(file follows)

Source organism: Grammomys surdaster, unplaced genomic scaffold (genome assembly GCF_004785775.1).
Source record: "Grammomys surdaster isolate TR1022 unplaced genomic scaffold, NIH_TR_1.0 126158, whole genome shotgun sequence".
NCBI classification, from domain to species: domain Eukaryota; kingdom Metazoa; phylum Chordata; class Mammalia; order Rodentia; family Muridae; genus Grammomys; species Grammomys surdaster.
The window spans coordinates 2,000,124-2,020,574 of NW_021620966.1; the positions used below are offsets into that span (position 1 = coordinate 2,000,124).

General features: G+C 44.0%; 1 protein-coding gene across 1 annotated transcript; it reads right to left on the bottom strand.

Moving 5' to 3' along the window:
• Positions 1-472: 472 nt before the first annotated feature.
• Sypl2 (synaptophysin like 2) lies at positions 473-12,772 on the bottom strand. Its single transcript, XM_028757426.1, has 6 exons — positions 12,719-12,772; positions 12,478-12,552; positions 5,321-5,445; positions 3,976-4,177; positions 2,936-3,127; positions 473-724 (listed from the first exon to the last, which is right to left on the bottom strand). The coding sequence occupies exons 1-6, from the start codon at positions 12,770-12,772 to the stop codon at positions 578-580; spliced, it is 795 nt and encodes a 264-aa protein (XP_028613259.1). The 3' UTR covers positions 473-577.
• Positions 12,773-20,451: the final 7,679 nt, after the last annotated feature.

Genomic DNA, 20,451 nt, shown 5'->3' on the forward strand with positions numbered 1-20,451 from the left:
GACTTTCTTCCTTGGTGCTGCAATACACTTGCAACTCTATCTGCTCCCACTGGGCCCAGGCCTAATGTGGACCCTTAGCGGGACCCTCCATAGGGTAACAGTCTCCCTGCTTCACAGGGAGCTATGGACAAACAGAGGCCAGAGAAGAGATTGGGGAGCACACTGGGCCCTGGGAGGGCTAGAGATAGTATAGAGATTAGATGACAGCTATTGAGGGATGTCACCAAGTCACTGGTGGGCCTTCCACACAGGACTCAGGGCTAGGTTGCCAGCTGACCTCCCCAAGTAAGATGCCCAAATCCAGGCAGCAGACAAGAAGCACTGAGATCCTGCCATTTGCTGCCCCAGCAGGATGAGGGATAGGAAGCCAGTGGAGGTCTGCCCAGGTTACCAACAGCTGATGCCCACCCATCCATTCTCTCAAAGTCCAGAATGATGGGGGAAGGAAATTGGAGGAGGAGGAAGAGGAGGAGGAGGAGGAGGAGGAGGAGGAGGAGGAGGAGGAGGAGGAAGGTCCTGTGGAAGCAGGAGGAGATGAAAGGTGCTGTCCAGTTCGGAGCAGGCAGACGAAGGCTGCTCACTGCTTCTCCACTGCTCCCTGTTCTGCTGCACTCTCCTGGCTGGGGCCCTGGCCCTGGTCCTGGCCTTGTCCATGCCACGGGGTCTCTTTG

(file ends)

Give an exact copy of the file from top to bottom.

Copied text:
Source organism: Grammomys surdaster, unplaced genomic scaffold (genome assembly GCF_004785775.1).
Source record: "Grammomys surdaster isolate TR1022 unplaced genomic scaffold, NIH_TR_1.0 126158, whole genome shotgun sequence".
NCBI classification, from domain to species: domain Eukaryota; kingdom Metazoa; phylum Chordata; class Mammalia; order Rodentia; family Muridae; genus Grammomys; species Grammomys surdaster.
The window spans coordinates 2,000,124-2,020,574 of NW_021620966.1; the positions used below are offsets into that span (position 1 = coordinate 2,000,124).

General features: G+C 44.0%; 1 protein-coding gene across 1 annotated transcript; it reads right to left on the bottom strand.

Moving 5' to 3' along the window:
• Positions 1-472: 472 nt before the first annotated feature.
• Sypl2 (synaptophysin like 2) lies at positions 473-12,772 on the bottom strand. Its single transcript, XM_028757426.1, has 6 exons — positions 12,719-12,772; positions 12,478-12,552; positions 5,321-5,445; positions 3,976-4,177; positions 2,936-3,127; positions 473-724 (listed from the first exon to the last, which is right to left on the bottom strand). The coding sequence occupies exons 1-6, from the start codon at positions 12,770-12,772 to the stop codon at positions 578-580; spliced, it is 795 nt and encodes a 264-aa protein (XP_028613259.1). The 3' UTR covers positions 473-577.
• Positions 12,773-20,451: the final 7,679 nt, after the last annotated feature.

Genomic DNA, 20,451 nt, shown 5'->3' on the forward strand with positions numbered 1-20,451 from the left:
GACTTTCTTCCTTGGTGCTGCAATACACTTGCAACTCTATCTGCTCCCACTGGGCCCAGGCCTAATGTGGACCCTTAGCGGGACCCTCCATAGGGTAACAGTCTCCCTGCTTCACAGGGAGCTATGGACAAACAGAGGCCAGAGAAGAGATTGGGGAGCACACTGGGCCCTGGGAGGGCTAGAGATAGTATAGAGATTAGATGACAGCTATTGAGGGATGTCACCAAGTCACTGGTGGGCCTTCCACACAGGACTCAGGGCTAGGTTGCCAGCTGACCTCCCCAAGTAAGATGCCCAAATCCAGGCAGCAGACAAGAAGCACTGAGATCCTGCCATTTGCTGCCCCAGCAGGATGAGGGATAGGAAGCCAGTGGAGGTCTGCCCAGGTTACCAACAGCTGATGCCCACCCATCCATTCTCTCAAAGTCCAGAATGATGGGGGAAGGAAATTGGAGGAGGAGGAAGAGGAGGAGGAGGAGGAGGAGGAGGAGGAGGAGGAGGAGGAGGAGGAAGGTCCTGTGGAAGCAGGAGGAGATGAAAGGTGCTGTCCAGTTCGGAGCAGGCAGACGAAGGCTGCTCACTGCTTCTCCACTGCTCCCTGTTCTGCTGCACTCTCCTGGCTGGGGCCCTGGCCCTGGTCCTGGCCTTGTCCATGCCACGGGGTCTCTTTG